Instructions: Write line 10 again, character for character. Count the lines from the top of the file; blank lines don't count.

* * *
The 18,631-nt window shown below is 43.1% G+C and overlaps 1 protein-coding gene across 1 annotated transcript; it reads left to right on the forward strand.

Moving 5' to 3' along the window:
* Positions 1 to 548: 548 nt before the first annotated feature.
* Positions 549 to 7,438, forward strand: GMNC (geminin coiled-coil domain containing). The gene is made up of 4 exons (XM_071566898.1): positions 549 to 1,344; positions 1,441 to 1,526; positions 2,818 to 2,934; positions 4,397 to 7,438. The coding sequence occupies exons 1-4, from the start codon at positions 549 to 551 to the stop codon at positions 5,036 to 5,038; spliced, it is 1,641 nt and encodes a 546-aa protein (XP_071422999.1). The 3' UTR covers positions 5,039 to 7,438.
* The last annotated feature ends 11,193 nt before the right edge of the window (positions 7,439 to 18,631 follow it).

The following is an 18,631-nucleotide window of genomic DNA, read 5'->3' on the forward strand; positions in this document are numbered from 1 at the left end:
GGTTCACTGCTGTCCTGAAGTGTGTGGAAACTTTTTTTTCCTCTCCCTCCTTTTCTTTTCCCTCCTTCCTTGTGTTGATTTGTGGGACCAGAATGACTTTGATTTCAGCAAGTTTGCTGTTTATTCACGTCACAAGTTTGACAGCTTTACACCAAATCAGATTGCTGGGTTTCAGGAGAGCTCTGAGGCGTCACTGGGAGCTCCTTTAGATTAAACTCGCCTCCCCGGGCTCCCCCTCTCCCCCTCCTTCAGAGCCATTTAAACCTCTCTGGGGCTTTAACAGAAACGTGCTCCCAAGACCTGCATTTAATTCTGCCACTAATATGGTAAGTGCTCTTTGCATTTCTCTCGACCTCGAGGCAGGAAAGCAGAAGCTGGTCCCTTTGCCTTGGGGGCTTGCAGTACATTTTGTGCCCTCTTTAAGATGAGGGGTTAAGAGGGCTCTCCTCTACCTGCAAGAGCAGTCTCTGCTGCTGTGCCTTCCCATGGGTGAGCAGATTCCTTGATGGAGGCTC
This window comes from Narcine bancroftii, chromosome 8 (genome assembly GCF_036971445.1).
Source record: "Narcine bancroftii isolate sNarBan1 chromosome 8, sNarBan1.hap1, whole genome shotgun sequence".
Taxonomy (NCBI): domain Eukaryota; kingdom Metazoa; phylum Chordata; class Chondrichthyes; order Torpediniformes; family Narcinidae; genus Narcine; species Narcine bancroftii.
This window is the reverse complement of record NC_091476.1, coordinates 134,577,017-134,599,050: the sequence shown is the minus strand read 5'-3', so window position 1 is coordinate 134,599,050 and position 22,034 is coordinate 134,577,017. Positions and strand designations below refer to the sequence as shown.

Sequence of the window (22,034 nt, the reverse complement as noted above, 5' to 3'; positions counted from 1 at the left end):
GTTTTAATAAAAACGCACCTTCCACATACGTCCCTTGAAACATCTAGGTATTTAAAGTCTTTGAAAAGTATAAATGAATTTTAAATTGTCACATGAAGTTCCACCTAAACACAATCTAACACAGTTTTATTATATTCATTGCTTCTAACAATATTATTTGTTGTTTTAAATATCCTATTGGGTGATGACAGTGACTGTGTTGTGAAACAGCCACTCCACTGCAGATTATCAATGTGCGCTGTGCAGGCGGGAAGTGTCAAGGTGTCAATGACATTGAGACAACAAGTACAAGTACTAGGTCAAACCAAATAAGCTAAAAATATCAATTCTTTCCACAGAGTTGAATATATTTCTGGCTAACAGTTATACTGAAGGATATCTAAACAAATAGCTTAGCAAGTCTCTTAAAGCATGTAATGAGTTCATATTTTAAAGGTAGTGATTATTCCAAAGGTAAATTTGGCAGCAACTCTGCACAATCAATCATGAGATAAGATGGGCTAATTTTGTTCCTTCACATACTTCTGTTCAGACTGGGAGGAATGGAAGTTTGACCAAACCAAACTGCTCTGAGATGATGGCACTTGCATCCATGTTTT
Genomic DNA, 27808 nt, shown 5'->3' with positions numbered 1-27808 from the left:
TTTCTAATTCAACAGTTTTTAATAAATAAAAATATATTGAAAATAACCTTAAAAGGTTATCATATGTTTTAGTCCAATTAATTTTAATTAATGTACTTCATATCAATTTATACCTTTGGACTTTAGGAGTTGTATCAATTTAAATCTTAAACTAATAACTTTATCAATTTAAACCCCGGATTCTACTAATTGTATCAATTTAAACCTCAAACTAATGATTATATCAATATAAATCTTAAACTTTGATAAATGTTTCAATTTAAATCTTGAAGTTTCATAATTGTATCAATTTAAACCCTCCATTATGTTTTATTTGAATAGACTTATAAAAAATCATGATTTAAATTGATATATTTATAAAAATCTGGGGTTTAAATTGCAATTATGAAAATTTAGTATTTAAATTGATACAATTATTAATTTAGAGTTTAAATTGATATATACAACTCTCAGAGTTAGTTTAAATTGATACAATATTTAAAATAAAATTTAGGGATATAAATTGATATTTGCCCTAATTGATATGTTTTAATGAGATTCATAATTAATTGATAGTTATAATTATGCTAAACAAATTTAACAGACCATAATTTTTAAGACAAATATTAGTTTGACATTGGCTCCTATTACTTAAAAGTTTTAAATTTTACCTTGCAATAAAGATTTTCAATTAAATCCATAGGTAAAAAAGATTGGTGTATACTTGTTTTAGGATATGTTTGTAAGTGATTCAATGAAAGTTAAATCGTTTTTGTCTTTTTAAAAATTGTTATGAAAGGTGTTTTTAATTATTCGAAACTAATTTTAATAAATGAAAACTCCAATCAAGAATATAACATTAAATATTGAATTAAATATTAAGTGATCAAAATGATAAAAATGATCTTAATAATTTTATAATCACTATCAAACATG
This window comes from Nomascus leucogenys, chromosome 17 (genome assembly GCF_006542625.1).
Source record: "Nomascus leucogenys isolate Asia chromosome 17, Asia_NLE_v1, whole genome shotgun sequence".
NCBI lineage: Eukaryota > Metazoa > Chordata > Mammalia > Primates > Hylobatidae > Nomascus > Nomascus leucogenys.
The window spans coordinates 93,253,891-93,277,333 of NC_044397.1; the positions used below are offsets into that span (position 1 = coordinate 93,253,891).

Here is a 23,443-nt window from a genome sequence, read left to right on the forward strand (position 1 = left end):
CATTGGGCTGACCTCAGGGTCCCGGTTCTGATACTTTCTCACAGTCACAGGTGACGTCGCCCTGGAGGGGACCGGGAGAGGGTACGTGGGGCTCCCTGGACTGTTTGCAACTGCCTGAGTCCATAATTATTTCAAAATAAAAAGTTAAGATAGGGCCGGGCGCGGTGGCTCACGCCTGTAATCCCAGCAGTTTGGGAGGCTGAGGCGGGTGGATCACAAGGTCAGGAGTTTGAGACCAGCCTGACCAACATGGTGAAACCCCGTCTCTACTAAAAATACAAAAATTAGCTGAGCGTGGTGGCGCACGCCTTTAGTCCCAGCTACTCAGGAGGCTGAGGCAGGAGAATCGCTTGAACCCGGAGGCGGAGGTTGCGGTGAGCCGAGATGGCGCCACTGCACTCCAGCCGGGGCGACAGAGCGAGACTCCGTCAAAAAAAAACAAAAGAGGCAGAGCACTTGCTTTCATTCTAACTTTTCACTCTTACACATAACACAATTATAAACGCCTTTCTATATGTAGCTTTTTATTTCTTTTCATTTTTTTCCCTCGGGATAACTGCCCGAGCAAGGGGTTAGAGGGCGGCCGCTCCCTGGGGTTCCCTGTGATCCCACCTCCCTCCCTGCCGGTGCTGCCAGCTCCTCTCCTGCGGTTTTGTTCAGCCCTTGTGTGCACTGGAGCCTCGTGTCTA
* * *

Taxonomy (NCBI): domain Eukaryota; kingdom Metazoa; phylum Chordata; class Chondrichthyes; order Torpediniformes; family Narcinidae; genus Narcine; species Narcine bancroftii.